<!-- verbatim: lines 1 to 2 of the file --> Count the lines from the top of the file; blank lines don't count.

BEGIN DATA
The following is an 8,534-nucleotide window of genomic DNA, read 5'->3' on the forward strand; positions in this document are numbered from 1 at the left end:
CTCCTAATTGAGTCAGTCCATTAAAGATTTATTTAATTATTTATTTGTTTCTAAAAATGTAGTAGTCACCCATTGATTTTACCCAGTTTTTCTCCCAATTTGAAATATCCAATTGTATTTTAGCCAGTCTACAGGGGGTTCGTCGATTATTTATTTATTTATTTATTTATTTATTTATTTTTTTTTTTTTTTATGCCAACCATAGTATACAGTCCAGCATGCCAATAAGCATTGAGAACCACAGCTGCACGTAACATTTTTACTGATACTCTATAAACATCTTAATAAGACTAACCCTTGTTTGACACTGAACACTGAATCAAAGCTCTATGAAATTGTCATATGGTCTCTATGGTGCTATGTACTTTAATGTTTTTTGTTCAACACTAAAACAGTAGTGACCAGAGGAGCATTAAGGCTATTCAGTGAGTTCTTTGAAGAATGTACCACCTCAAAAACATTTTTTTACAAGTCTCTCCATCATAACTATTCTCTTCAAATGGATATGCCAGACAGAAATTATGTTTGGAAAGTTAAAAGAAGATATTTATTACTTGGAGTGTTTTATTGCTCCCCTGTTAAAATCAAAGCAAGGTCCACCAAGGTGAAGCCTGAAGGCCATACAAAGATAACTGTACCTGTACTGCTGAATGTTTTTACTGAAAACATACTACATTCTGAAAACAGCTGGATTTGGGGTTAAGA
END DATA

The following is an 8,534-nucleotide window of genomic DNA, read 5'->3' on the forward strand; positions in this document are numbered from 1 at the left end:
CTCCTAATTGAGTCAGTCCATTAAAGATTTATTTAATTATTTATTTGTTTCTAAAAATGTAGTAGTCACCCATTGATTTTACCCAGTTTTTCTCCCAATTTGAAATATCCAATTGTATTTTAGCCAGTCTACAGGGGGTTCGTCGATTATTTATTTATTTATTTATTTATTTATTTATTTTTTTTTTTTTTTATGCCAACCATAGTATACAGTCCAGCATGCCAATAAGCATTGAGAACCACAGCTGCACGTAACATTTTTACTGATACTCTATAAACATCTTAATAAGACTAACCCTTGTTTGACACTGAACACTGAATCAAAGCTCTATGAAATTGTCATATGGTCTCTATGGTGCTATGTACTTTAATGTTTTTTGTTCAACACTAAAACAGTAGTGACCAGAGGAGCATTAAGGCTATTCAGTGAGTTCTTTGAAGAATGTACCACCTCAAAAACATTTTTTTACAAGTCTCTCCATCATAACTATTCTCTTCAAATGGATATGCCAGACAGAAATTATGTTTGGAAAGTTAAAAGAAGATATTTATTACTTGGAGTGTTTTATTGCTCCCCTGTTAAAATCAAAGCAAGGTCCACCAAGGTGAAGCCTGAAGGCCATACAAAGATAACTGTACCTGTACTGCTGAATGTTTTTACTGAAAACATACTACATTCTGAAAACAGCTGGATTTGGGGTTAAGA